One of the major outputs of the CRCWSC’s Integrated Research Project 4 (IRP4—Water sensitive outcomes for infill developments) is the Infill Typologies Catalogue, which contains water sensitive housing designs for infill developments. We’ve now released the final version of the catalogue, which reflects extensive consultation, feedback and evaluation of the housing designs.
Infill development is expected to be a significant issue in most major cities in coming decades, as cities balance growing urban populations against higher community expectations about protecting the environment and maintaining amenity. Currently, many infill developments that support higher density communities do so at significant cost to the environment, negatively affecting water flows and efficiency, liveability and amenity.
That’s where the IRP4 Infill Typologies Catalogue comes in. It contains a range of housing typologies that support higher urban densities while at the same time enhancing environmental performance. These efficient and compact housing designs provide more outdoor space and tree canopy area, and also allow for more stormwater infiltration. In doing so, the designs can actually reduce overall water and energy demand, and mitigate the increases in urban heat associated with higher urban density.
The designs contained in the catalogue reflect four key design principles:
- Access to quality outdoor public space
- Access to quality outdoor communal space
- Access to quality outdoor private space
- Dwelling amenity and function.
Designs are presented for three scales of project, which means no matter the size of the project, there is a housing design that suits:
- Small scale infill developments with 2–6 dwelling and some communal outdoor space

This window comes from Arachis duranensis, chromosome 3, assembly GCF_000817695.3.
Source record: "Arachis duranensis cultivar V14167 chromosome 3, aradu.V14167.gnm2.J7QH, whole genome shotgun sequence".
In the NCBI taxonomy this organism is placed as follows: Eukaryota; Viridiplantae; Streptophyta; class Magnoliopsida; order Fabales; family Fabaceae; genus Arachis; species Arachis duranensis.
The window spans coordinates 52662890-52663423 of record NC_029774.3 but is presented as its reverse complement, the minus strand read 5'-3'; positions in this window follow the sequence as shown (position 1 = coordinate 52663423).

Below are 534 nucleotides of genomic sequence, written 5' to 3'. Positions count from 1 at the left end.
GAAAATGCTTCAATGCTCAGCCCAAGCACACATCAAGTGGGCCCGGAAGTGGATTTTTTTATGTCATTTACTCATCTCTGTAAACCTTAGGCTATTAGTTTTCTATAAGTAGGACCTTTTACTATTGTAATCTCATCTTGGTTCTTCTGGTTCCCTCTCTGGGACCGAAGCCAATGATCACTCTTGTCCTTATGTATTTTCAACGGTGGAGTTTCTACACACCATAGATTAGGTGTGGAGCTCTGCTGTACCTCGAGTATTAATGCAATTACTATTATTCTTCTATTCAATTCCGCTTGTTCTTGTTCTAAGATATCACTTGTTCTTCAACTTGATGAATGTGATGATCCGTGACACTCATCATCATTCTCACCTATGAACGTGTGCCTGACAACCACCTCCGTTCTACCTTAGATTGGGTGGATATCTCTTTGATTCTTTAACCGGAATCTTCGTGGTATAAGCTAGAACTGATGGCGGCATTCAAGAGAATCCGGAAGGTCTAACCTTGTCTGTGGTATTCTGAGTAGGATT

- Courtyard, Terrace, Townhouse (Category 1)
- Medium scale infill developments, with 6–20 units and significant communal outdoor space
- Stacked, Cluster (Category 2)
- ‘Walk up’ Apartments (Category 3)
- Mid-rise Apartment Buildings (Category 4)
- Large scale infill developments, with more than 20 dwellings and significant communal and public outdoor space
- Urban spaces (Category 5)
- Precincts (Category 6).
Developing these designs was an iterative process—preparing initial designs, consulting on and evaluating the designs, and then refining the designs. We evaluated the performance of these designs and compared their performance against existing suburban condition and business as usual infill development, using the Infill Performance Evaluation Framework, another IRP4 output. The framework evaluates how urban design and building typologies perform across multiple categories covering architectural and urban space qualities, urban performance and thermal comfort.
Each catalogue entry presents context and floor plans, sections and isometric views, followed by data boxes that include information about occupancy and density rates, water storage capacity, and other data. Diagrams illustrate important spatial information found in the databoxes—for instance, types of outdoor surface, and available area for large canopy trees—represented in different colours and symbols. Diagrams show spatial organisation and function of both indoor and outdoor spaces, and their accessibility and connection, which are used to evaluate qualitative urban and architectural elements relevant for water and thermal performance.